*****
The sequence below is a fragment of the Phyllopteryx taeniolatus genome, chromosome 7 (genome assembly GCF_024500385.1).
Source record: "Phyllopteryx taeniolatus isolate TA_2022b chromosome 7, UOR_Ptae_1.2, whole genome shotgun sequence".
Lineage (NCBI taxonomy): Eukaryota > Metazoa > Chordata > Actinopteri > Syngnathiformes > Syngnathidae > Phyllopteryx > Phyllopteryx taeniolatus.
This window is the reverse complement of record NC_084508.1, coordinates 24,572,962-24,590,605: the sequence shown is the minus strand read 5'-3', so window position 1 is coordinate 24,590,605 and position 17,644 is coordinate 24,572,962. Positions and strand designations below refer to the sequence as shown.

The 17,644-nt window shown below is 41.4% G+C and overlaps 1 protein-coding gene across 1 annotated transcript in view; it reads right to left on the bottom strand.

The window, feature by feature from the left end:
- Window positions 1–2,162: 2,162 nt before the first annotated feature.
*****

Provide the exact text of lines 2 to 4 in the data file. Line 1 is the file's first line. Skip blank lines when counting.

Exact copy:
Source record: "Phyllopteryx taeniolatus isolate TA_2022b chromosome 7, UOR_Ptae_1.2, whole genome shotgun sequence".
Lineage (NCBI taxonomy): Eukaryota > Metazoa > Chordata > Actinopteri > Syngnathiformes > Syngnathidae > Phyllopteryx > Phyllopteryx taeniolatus.
This window is the reverse complement of record NC_084508.1, coordinates 24,572,962-24,590,605: the sequence shown is the minus strand read 5'-3', so window position 1 is coordinate 24,590,605 and position 17,644 is coordinate 24,572,962. Positions and strand designations below refer to the sequence as shown.